Currently, the amount of genetic data for Cannabis is lacking due to the illegal nature of the plant. Our study used 73 Cannabis sativa whole genome shotgun libraries to reveal eight different mtDNA haplotypes. The most common haplotype contained 60 of the 73 samples studied and was composed of only dioecious individuals. However, other haplotypes...
Article
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The National Institute on Drug Abuse (NIDA) is the sole producer of Cannabis for research purposes in the United States, including medical investigation. Previous research established that cannabinoid profiles in the NIDA varieties lacked diversity and potency relative to the Cannabis produced commercially. Additionally, microsatellite marker analy...
Article
Genome-scale studies have revealed divergent mRNA splicing patterns between closely related species or populations. However, it is unclear whether splicing differentiation is a simple byproduct of population divergence, or whether it also acts as a mechanism for reproductive isolation. We examined mRNA splicing in wild domesticated sunflower hybrid...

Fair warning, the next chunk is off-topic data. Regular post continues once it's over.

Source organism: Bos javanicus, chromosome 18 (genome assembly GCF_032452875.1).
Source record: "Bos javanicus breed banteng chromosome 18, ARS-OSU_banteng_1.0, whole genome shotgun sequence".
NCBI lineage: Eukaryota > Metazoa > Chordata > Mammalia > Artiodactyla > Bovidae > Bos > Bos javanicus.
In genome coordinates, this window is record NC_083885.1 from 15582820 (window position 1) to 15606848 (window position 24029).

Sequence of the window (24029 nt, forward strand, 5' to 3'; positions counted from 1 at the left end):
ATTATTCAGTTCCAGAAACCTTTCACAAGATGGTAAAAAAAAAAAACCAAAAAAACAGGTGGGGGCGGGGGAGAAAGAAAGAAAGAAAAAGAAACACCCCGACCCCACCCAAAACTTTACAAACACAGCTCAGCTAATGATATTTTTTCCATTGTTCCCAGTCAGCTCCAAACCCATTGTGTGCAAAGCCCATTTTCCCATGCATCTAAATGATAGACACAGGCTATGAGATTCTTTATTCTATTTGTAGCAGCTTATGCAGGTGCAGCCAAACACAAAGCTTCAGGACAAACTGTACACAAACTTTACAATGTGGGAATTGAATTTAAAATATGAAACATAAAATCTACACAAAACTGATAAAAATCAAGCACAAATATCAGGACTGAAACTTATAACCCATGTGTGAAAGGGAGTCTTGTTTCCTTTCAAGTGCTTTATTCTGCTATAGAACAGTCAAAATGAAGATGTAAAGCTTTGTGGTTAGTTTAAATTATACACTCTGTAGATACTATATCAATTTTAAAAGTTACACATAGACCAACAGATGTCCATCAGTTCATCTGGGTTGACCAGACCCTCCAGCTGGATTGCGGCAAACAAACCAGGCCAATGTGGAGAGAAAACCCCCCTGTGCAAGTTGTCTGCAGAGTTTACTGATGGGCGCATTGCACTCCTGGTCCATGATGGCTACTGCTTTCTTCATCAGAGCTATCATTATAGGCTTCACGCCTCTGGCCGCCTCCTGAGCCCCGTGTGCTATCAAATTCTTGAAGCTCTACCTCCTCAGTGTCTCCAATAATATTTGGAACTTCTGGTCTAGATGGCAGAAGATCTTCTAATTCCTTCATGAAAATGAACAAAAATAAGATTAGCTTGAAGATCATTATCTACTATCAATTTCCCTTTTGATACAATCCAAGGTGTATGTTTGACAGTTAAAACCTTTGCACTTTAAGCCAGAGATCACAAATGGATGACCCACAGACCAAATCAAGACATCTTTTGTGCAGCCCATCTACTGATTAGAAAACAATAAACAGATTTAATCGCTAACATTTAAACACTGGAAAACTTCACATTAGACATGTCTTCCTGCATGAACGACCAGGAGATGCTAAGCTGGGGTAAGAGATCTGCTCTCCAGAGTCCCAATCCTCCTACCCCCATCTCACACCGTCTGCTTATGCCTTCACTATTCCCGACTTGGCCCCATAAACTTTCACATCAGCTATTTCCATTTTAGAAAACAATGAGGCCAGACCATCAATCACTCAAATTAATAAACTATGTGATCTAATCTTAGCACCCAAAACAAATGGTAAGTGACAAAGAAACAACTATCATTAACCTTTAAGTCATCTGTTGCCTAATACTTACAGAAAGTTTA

Article
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As the effects of climate change continue to alter crop-growing conditions year-to-year on both prime and marginal agricultural landscapes, we must consider the effects not only on yield but also on quality. This is particularly true for oilseed crops. In this review, we explore the importance of oilseeds in general and the specific uses of major o...
Article
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The flowering plant Cannabis sativa , cultivated for centuries for multiple purposes, displays extensive variation in phenotypic traits in addition to its wide array of secondary metabolite production. Notably, Cannabis produces two well-known secondary-metabolite cannabinoids: cannabidiolic acid (CBDA) and delta-9-tetrahydrocannabinolic acid (THCA...
Preprint
Full-text available
The National Institute on Drug Abuse (NIDA) is the sole producer of Cannabis for research purposes in the United States, including medical investigation. Previous research established that cannabinoid profiles in the NIDA varieties lacked diversity and potency relative to the Cannabis produced commercially. Additionally, microsatellite marker analy...
Article
Full-text available
Key message We provide results rooted in quantitative genetics, which combined with knowledge of candidate gene function, helps us to better understand the resistance to two major necrotrophic pathogens of sunflower. Abstract Necrotrophic pathogens can avoid or even benefit from plant defenses used against biotrophic pathogens, and thus represent...
Preprint
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Cannabis is one example in angiosperms that appears to have a recent origin of dioecy and X/Y sex chromosomes. Several evolutionary explanations for this transition have been proposed, with the most parsimonious beginning with a mitochondrial mutation leading to cytoplasmic male sterility (CMS). Our study utilized 73 Cannabis sativa whole genome sh...